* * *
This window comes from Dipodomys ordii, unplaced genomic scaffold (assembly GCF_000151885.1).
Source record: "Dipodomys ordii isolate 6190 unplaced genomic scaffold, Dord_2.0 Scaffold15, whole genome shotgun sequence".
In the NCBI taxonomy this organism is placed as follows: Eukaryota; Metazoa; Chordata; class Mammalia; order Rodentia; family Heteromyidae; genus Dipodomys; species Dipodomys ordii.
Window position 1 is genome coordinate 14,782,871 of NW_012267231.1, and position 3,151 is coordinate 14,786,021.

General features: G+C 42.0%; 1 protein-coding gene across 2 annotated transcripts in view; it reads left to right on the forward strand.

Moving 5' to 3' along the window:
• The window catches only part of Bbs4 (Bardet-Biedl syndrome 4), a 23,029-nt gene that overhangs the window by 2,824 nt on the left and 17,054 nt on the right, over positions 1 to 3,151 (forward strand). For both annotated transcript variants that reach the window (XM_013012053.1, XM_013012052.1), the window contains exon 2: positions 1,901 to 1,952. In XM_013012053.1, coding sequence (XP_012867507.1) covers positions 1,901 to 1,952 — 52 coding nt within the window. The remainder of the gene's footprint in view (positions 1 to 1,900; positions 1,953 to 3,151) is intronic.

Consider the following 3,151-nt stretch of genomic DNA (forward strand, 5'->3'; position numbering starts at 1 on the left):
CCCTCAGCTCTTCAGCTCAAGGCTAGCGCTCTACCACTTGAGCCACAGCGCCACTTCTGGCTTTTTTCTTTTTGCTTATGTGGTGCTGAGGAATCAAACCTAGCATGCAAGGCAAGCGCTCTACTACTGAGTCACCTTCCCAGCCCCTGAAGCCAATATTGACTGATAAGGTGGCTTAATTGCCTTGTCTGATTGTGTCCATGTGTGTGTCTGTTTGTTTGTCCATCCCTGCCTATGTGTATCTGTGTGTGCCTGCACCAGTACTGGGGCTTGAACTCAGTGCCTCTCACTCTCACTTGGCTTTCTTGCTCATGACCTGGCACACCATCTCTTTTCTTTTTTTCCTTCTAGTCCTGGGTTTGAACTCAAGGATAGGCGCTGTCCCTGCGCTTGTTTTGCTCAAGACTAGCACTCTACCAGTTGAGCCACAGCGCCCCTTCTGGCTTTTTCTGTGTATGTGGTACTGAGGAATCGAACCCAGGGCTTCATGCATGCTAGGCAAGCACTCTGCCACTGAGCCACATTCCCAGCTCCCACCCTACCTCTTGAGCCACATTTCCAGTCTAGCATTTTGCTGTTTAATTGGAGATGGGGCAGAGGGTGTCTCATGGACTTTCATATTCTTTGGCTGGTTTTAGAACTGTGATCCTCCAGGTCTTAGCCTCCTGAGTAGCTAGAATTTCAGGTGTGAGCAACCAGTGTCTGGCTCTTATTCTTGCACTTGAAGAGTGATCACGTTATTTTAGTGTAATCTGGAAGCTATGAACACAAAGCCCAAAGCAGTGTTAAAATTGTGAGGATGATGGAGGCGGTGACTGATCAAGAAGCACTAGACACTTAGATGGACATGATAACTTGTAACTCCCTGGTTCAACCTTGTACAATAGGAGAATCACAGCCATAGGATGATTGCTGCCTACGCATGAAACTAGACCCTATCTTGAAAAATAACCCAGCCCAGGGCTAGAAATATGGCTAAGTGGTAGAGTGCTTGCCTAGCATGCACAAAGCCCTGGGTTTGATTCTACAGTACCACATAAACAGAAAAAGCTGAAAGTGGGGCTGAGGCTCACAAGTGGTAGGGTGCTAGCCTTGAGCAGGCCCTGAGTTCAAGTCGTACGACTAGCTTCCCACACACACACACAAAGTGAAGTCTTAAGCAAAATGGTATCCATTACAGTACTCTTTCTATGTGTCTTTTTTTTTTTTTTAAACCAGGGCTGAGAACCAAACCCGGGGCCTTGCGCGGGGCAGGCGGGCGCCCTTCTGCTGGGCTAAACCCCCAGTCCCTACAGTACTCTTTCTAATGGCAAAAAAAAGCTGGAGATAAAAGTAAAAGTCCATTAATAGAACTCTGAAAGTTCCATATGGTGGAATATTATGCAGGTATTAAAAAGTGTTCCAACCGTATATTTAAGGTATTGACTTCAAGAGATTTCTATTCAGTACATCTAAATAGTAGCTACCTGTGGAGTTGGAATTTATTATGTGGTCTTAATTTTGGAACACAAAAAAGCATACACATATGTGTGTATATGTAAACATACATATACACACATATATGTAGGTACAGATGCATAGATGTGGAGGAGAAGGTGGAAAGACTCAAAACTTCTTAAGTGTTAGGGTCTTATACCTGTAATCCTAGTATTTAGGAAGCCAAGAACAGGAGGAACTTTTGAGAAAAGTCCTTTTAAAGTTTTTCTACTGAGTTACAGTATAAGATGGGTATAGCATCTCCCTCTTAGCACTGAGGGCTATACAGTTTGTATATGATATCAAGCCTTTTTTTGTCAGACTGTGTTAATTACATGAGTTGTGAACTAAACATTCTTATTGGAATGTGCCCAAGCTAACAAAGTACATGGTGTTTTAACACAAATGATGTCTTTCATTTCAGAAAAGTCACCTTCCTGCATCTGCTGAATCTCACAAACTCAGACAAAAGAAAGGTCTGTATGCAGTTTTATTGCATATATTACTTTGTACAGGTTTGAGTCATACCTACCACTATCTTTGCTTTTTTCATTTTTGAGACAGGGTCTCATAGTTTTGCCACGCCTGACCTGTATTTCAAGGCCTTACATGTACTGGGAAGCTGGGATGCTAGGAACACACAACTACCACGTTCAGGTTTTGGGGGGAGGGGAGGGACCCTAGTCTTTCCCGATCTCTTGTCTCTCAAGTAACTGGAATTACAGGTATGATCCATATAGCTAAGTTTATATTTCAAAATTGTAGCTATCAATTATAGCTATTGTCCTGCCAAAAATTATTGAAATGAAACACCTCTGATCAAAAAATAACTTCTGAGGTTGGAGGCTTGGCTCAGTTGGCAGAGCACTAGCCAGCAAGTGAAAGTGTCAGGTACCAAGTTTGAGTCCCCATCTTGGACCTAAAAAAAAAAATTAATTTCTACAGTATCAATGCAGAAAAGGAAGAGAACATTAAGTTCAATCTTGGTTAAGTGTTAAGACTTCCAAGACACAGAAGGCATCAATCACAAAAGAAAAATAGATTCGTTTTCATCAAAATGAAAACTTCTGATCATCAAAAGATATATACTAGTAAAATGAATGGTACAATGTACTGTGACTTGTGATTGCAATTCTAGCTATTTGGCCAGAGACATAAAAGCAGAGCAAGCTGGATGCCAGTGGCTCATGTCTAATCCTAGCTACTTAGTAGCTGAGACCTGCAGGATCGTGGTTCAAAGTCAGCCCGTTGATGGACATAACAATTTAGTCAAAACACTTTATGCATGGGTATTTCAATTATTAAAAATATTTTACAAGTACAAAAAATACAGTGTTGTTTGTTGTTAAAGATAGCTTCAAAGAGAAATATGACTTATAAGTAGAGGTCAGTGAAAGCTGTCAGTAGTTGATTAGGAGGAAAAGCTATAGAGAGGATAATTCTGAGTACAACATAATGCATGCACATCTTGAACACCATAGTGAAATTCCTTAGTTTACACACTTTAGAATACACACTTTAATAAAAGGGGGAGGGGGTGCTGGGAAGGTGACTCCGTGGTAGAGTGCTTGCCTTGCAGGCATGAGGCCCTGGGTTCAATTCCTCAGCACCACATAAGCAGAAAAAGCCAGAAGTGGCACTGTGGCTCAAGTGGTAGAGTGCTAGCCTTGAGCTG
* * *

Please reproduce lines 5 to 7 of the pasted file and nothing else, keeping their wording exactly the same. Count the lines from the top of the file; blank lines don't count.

General features: G+C 42.0%; 1 protein-coding gene across 2 annotated transcripts in view; it reads left to right on the forward strand.

Moving 5' to 3' along the window:
• The window catches only part of Bbs4 (Bardet-Biedl syndrome 4), a 23,029-nt gene that overhangs the window by 2,824 nt on the left and 17,054 nt on the right, over positions 1 to 3,151 (forward strand). For both annotated transcript variants that reach the window (XM_013012053.1, XM_013012052.1), the window contains exon 2: positions 1,901 to 1,952. In XM_013012053.1, coding sequence (XP_012867507.1) covers positions 1,901 to 1,952 — 52 coding nt within the window. The remainder of the gene's footprint in view (positions 1 to 1,900; positions 1,953 to 3,151) is intronic.